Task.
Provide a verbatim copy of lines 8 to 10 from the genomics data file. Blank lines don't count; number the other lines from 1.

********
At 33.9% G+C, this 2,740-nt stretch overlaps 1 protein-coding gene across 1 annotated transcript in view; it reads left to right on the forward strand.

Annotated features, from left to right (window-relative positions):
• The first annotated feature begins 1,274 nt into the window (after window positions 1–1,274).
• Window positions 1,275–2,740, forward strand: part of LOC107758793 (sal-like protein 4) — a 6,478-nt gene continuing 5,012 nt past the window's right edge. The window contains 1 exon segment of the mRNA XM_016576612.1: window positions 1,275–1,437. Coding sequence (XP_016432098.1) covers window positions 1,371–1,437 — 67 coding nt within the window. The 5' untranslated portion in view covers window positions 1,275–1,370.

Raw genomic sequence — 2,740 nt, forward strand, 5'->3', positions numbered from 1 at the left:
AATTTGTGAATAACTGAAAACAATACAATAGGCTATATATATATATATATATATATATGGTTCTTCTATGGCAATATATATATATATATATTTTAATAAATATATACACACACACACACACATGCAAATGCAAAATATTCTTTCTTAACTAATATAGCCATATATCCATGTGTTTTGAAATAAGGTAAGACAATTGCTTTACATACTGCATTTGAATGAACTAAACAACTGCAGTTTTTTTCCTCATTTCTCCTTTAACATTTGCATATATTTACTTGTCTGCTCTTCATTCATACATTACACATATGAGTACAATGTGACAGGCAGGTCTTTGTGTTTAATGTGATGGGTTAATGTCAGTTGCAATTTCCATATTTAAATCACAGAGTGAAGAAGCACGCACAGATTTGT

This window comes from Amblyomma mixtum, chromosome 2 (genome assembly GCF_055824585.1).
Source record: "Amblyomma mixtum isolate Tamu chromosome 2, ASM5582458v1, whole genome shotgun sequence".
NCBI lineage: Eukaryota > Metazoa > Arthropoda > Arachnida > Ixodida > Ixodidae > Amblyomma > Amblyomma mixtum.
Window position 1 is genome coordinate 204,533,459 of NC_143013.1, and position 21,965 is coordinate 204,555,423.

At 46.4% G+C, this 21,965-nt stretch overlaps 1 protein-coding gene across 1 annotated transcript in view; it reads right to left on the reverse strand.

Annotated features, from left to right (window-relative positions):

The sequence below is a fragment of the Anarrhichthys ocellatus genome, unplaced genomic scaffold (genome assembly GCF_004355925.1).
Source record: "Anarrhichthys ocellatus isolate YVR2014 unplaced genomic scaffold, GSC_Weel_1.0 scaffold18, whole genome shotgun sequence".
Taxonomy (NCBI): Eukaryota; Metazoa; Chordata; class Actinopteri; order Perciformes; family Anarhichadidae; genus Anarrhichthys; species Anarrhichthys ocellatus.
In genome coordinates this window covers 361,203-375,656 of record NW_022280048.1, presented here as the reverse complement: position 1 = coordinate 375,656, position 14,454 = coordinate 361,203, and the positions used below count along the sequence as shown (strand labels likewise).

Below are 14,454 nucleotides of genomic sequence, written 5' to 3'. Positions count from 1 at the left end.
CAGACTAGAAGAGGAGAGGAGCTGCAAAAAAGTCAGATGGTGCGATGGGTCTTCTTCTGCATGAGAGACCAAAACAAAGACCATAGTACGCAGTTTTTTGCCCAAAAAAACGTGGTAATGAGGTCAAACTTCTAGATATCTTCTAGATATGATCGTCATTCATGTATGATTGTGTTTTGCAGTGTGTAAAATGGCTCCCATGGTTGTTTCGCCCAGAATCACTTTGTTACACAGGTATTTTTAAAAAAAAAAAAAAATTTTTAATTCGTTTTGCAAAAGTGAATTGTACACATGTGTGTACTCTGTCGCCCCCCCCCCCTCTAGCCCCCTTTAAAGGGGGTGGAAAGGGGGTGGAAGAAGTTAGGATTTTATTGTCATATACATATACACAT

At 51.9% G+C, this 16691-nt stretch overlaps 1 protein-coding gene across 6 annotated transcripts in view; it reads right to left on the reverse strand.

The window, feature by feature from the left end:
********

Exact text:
Source record: "Amblyomma mixtum isolate Tamu chromosome 2, ASM5582458v1, whole genome shotgun sequence".
NCBI lineage: Eukaryota > Metazoa > Arthropoda > Arachnida > Ixodida > Ixodidae > Amblyomma > Amblyomma mixtum.
Window position 1 is genome coordinate 204,533,459 of NC_143013.1, and position 21,965 is coordinate 204,555,423.